|Search results take a few seconds and will open in a new window outside the Brownielocks website. Use Back button to return to this site.|
Brownielocks and The 3 Bears
The celebration of Las Posadas is observed for nine days in December. It goes from December 16 to 24 each year. Although it originated in Mexico, it has now started to become popular in the United States, especially in Hispanic neighborhoods.
The name "Las Posadas" means "The Inn or Shelter." The traditional Mexican observance is to reenact Mary and Joseph's search for shelter as they traveled from Nazareth to Bethlehem during the days before Christ Jesus was born.
The Las Posadas celebration can take place differently in each area; but, all have the same common theme of reenacting the nativity. In Mexico, entire villages observe this. In the United States it's a little difficult for an entire town to observe Las Posadas. So it usually is done in neighborhoods or on certain streets. But, in some areas there are very large celebrations that are open to everyone in the town and tourists.
It begins with a group of neighbors and friends who visit each other's homes reenacting Mary and Joseph's search for place to spend the night. The processions can sometimes be held in churches or in the streets. The villagers carry lit candles. A child dressed as an angel usually leads the procession. Other children will pull a wagon that has a nativity scene erected on it.
In some locations, the word "posadas" is synonymous with "parties." These parties are given every night for 9 nights during the celebration leading up to Christmas Day.
On the 9th day, everyone will gather at a specific house, where the situation of Mary and Joseph's search for lodging is reenacted at the door of each room. Then, on the stroke of midnight, the hostess of the house, leads the actors to a table that has been prepared. Images of Mary and Joseph are placed on this table and the feasting begins.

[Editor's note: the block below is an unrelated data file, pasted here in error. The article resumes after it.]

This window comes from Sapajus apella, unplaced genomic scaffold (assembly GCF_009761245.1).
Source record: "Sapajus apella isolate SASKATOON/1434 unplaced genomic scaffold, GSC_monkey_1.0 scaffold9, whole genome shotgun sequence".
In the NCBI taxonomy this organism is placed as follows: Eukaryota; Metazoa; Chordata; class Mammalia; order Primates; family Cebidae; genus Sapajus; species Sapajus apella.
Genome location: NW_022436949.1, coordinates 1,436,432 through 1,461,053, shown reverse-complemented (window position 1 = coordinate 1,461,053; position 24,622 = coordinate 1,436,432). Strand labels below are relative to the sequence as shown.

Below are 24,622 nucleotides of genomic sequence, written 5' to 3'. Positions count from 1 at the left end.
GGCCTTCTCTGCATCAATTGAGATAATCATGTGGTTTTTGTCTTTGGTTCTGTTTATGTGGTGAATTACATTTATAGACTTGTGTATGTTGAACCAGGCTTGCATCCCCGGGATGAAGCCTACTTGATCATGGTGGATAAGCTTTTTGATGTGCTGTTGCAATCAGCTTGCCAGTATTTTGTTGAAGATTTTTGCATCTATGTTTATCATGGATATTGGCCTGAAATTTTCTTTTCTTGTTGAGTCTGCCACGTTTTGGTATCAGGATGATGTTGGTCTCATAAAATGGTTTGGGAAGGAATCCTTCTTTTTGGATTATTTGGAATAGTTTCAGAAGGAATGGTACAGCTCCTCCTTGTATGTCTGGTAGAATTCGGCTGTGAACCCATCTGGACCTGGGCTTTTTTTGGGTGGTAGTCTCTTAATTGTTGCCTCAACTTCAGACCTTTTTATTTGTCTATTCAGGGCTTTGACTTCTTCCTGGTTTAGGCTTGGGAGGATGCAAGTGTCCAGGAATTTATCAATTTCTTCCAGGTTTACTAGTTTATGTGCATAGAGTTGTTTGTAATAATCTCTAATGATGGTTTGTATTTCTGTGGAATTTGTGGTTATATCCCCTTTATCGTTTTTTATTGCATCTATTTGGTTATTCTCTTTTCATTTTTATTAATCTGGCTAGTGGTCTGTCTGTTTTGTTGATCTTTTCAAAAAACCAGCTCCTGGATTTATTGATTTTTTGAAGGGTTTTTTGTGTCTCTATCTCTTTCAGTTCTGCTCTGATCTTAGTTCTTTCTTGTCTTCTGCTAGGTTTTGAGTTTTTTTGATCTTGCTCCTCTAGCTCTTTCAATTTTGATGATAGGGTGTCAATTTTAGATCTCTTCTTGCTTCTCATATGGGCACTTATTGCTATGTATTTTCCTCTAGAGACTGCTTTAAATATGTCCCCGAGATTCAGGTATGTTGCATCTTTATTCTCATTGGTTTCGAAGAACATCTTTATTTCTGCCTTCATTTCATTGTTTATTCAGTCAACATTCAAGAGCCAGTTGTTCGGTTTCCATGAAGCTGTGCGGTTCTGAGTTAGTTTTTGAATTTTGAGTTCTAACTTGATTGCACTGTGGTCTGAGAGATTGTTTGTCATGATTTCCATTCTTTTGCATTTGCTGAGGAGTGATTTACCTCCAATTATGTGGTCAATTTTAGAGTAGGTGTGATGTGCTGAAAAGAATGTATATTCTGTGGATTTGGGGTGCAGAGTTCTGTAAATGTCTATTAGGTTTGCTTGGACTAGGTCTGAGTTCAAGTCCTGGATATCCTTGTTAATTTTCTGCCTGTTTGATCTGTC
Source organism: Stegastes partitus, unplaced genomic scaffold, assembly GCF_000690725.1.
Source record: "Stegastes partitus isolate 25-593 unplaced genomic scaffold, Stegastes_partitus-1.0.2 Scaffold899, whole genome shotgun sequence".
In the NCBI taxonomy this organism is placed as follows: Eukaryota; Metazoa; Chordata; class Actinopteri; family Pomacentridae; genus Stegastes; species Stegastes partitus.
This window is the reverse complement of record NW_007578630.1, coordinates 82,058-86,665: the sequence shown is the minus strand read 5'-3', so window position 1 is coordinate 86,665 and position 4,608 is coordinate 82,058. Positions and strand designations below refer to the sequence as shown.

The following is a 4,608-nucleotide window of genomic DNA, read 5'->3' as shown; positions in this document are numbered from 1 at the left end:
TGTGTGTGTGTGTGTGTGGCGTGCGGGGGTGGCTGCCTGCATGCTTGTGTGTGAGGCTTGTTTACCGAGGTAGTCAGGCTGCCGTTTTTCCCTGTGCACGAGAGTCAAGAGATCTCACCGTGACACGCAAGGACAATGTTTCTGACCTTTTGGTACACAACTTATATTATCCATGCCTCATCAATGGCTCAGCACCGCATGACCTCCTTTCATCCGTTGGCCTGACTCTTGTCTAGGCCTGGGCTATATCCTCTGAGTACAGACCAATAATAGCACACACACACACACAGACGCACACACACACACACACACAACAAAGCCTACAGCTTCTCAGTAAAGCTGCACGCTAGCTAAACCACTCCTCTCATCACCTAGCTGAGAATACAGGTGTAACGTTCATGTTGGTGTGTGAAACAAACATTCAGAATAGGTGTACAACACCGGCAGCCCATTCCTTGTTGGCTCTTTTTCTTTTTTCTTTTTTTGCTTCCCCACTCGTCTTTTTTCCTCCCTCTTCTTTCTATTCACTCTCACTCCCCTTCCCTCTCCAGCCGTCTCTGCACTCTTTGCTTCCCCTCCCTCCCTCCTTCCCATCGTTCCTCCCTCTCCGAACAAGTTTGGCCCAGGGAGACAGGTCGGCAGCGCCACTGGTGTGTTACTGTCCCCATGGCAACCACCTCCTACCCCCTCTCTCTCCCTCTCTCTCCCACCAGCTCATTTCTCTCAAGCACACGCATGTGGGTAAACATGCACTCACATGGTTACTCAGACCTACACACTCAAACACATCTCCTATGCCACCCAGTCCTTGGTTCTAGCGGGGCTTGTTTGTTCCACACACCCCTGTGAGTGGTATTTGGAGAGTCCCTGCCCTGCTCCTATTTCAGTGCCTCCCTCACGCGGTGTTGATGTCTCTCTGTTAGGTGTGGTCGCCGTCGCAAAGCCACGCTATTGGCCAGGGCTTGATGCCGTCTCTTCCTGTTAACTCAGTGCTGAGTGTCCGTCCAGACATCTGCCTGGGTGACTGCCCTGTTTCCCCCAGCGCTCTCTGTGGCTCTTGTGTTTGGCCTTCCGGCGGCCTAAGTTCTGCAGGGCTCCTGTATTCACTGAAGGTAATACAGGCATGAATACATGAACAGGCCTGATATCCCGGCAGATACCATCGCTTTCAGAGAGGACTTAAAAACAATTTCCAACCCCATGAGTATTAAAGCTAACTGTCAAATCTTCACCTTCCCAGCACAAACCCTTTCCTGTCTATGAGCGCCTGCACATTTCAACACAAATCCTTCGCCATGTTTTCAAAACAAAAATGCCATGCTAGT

An essential part of the Las Posadas party is a piñata for the children. This piñata is usually in the shape of a star to represent the one that guided the three kings on that night.
In the poorer areas, it is customary for friends and neighbors to get together and share the costs involved in celebrating Las Posadas. This is more common in Mexico, where Christmas is more of a community event, rather than a family one.
The most well-known Posadas celebration in the United States is held in Los Angeles on Olvera Street.
The piñata really originated in Italy during the Renaissance. It was used to entertain adults at masquerade balls. Today it's a major party game to entertain children.
The piñata was originally jar made of clay or pottery. It is usually filled with candy. In some cases, small toys can also be inside. Then it was covered with papier-mâché and colored tissue paper to resemble an animal, bird, clown, ball or any other playful object. As I said above, for Las Posadas the common piñata is shaped like a star.
The object of the fun is to try to break the pinata open to get the candy that's inside. The pinata is hung from a tree or a hook in the ceiling. Children are blindfolded. They are then given a stick and try to break the piñata. The children get so excited about breaking it, that they swing to and fro, often swinging at each other. Once it's broken, everyone frantically scrambles to collect small toys and candy that's inside.
In Mexico, the last piñata of the Christmas season is broken on Christmas Eve. Also on the last night, the final Posada is held and every one goes to midnight mass. They return to celebrate a big feast.
Return to our December Holidays Page for more celebrations.
Source of Information:
"Holidays, Symbols & Customs 3rd Edition"
By Sue Ellen Thompson
Omnigraphics, Inc. © 2003
Piñata Animation was public domain. I re-colorized parts of it for visual effect.
Like this background? Get one for your site!
All graphics on this site (still and animated) have our embedded watermark. They are not public domain!
All contents (Graphics and Text) are covered by U.S. Copyright Laws. No reproduction of any kind, downloading, copy, paste, save, etc. is allowed. All rights reserved!
Like Brownielocks on Facebook
Thanks for Visiting. We love you!
EMAIL ON HOME PAGE ONLY
PS: My web stats show we have now had over 48 MILLION unique visitors!
Home | Contents | Backgrounds | Bizarre Holidays | Cartoons | Word Fun | Jokes | Traditional Holidays
Brownielocks' Holidays & Fun For Everyone! © 1999-2015